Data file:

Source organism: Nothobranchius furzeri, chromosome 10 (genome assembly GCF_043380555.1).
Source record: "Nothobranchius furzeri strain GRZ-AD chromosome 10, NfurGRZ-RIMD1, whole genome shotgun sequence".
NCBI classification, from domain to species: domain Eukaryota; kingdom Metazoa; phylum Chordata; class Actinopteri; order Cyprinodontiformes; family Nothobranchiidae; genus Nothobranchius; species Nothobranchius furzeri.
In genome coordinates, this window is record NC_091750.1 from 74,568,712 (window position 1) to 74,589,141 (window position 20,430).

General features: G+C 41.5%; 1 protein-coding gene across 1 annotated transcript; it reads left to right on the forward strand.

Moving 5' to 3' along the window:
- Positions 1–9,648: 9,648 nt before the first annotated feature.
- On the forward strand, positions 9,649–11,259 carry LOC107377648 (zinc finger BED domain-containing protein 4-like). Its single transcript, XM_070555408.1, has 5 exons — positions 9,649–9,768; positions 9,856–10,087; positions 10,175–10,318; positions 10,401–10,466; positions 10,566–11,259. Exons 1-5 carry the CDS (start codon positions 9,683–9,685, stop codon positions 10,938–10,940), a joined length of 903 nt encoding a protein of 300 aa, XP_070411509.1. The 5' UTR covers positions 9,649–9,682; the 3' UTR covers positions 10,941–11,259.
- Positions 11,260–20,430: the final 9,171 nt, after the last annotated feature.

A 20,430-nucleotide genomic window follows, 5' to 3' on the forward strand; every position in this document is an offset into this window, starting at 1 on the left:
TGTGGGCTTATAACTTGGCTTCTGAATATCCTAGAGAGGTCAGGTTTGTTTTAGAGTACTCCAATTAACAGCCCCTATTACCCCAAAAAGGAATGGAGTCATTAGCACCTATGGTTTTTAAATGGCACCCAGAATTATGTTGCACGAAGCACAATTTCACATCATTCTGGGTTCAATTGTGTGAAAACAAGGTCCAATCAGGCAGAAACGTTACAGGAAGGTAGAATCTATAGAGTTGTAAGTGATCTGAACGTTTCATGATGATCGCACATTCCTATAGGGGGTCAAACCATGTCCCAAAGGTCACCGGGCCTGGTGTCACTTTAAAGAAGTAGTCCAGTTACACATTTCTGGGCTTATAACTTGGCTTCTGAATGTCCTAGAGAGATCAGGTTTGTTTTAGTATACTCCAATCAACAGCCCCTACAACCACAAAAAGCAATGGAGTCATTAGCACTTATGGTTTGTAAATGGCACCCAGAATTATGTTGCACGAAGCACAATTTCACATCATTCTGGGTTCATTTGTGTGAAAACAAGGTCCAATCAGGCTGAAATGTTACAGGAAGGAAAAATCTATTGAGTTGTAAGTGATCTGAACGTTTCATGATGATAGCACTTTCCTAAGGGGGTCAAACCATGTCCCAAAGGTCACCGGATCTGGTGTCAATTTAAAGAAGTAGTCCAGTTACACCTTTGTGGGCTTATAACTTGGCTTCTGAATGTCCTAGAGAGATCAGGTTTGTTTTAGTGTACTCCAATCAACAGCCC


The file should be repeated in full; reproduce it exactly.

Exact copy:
Source organism: Nothobranchius furzeri, chromosome 10 (genome assembly GCF_043380555.1).
Source record: "Nothobranchius furzeri strain GRZ-AD chromosome 10, NfurGRZ-RIMD1, whole genome shotgun sequence".
NCBI classification, from domain to species: domain Eukaryota; kingdom Metazoa; phylum Chordata; class Actinopteri; order Cyprinodontiformes; family Nothobranchiidae; genus Nothobranchius; species Nothobranchius furzeri.
In genome coordinates, this window is record NC_091750.1 from 74,568,712 (window position 1) to 74,589,141 (window position 20,430).

General features: G+C 41.5%; 1 protein-coding gene across 1 annotated transcript; it reads left to right on the forward strand.

Moving 5' to 3' along the window:
- Positions 1–9,648: 9,648 nt before the first annotated feature.
- On the forward strand, positions 9,649–11,259 carry LOC107377648 (zinc finger BED domain-containing protein 4-like). Its single transcript, XM_070555408.1, has 5 exons — positions 9,649–9,768; positions 9,856–10,087; positions 10,175–10,318; positions 10,401–10,466; positions 10,566–11,259. Exons 1-5 carry the CDS (start codon positions 9,683–9,685, stop codon positions 10,938–10,940), a joined length of 903 nt encoding a protein of 300 aa, XP_070411509.1. The 5' UTR covers positions 9,649–9,682; the 3' UTR covers positions 10,941–11,259.
- Positions 11,260–20,430: the final 9,171 nt, after the last annotated feature.

A 20,430-nucleotide genomic window follows, 5' to 3' on the forward strand; every position in this document is an offset into this window, starting at 1 on the left:
TGTGGGCTTATAACTTGGCTTCTGAATATCCTAGAGAGGTCAGGTTTGTTTTAGAGTACTCCAATTAACAGCCCCTATTACCCCAAAAAGGAATGGAGTCATTAGCACCTATGGTTTTTAAATGGCACCCAGAATTATGTTGCACGAAGCACAATTTCACATCATTCTGGGTTCAATTGTGTGAAAACAAGGTCCAATCAGGCAGAAACGTTACAGGAAGGTAGAATCTATAGAGTTGTAAGTGATCTGAACGTTTCATGATGATCGCACATTCCTATAGGGGGTCAAACCATGTCCCAAAGGTCACCGGGCCTGGTGTCACTTTAAAGAAGTAGTCCAGTTACACATTTCTGGGCTTATAACTTGGCTTCTGAATGTCCTAGAGAGATCAGGTTTGTTTTAGTATACTCCAATCAACAGCCCCTACAACCACAAAAAGCAATGGAGTCATTAGCACTTATGGTTTGTAAATGGCACCCAGAATTATGTTGCACGAAGCACAATTTCACATCATTCTGGGTTCATTTGTGTGAAAACAAGGTCCAATCAGGCTGAAATGTTACAGGAAGGAAAAATCTATTGAGTTGTAAGTGATCTGAACGTTTCATGATGATAGCACTTTCCTAAGGGGGTCAAACCATGTCCCAAAGGTCACCGGATCTGGTGTCAATTTAAAGAAGTAGTCCAGTTACACCTTTGTGGGCTTATAACTTGGCTTCTGAATGTCCTAGAGAGATCAGGTTTGTTTTAGTGTACTCCAATCAACAGCCC